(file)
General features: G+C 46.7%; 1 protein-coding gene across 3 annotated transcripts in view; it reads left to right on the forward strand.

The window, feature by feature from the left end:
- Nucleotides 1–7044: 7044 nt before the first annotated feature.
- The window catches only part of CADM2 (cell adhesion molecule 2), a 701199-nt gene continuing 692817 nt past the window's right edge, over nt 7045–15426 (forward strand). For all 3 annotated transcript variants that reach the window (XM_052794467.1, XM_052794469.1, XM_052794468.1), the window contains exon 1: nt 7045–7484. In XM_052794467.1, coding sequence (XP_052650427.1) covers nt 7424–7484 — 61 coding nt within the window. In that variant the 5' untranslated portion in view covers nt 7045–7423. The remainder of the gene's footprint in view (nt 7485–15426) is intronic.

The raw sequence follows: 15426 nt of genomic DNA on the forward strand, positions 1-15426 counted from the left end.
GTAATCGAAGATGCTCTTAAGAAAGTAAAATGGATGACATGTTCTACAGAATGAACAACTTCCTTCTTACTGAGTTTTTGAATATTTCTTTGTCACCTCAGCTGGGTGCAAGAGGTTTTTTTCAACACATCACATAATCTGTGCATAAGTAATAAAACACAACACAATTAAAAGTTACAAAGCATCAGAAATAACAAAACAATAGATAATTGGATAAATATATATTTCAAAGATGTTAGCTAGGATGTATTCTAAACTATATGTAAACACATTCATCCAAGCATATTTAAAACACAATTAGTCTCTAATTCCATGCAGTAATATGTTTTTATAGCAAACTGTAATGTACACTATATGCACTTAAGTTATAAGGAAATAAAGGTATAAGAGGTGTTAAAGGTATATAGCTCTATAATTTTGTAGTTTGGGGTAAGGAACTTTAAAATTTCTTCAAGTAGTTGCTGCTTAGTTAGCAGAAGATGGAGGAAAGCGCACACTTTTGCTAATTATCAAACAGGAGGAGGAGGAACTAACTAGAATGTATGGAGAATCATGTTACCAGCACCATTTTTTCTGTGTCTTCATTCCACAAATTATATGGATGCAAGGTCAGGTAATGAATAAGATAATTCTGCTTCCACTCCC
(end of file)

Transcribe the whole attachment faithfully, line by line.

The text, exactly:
General features: G+C 46.7%; 1 protein-coding gene across 3 annotated transcripts in view; it reads left to right on the forward strand.

The window, feature by feature from the left end:
- Nucleotides 1–7044: 7044 nt before the first annotated feature.
- The window catches only part of CADM2 (cell adhesion molecule 2), a 701199-nt gene continuing 692817 nt past the window's right edge, over nt 7045–15426 (forward strand). For all 3 annotated transcript variants that reach the window (XM_052794467.1, XM_052794469.1, XM_052794468.1), the window contains exon 1: nt 7045–7484. In XM_052794467.1, coding sequence (XP_052650427.1) covers nt 7424–7484 — 61 coding nt within the window. In that variant the 5' untranslated portion in view covers nt 7045–7423. The remainder of the gene's footprint in view (nt 7485–15426) is intronic.

The raw sequence follows: 15426 nt of genomic DNA on the forward strand, positions 1-15426 counted from the left end.
GTAATCGAAGATGCTCTTAAGAAAGTAAAATGGATGACATGTTCTACAGAATGAACAACTTCCTTCTTACTGAGTTTTTGAATATTTCTTTGTCACCTCAGCTGGGTGCAAGAGGTTTTTTTCAACACATCACATAATCTGTGCATAAGTAATAAAACACAACACAATTAAAAGTTACAAAGCATCAGAAATAACAAAACAATAGATAATTGGATAAATATATATTTCAAAGATGTTAGCTAGGATGTATTCTAAACTATATGTAAACACATTCATCCAAGCATATTTAAAACACAATTAGTCTCTAATTCCATGCAGTAATATGTTTTTATAGCAAACTGTAATGTACACTATATGCACTTAAGTTATAAGGAAATAAAGGTATAAGAGGTGTTAAAGGTATATAGCTCTATAATTTTGTAGTTTGGGGTAAGGAACTTTAAAATTTCTTCAAGTAGTTGCTGCTTAGTTAGCAGAAGATGGAGGAAAGCGCACACTTTTGCTAATTATCAAACAGGAGGAGGAGGAACTAACTAGAATGTATGGAGAATCATGTTACCAGCACCATTTTTTCTGTGTCTTCATTCCACAAATTATATGGATGCAAGGTCAGGTAATGAATAAGATAATTCTGCTTCCACTCCC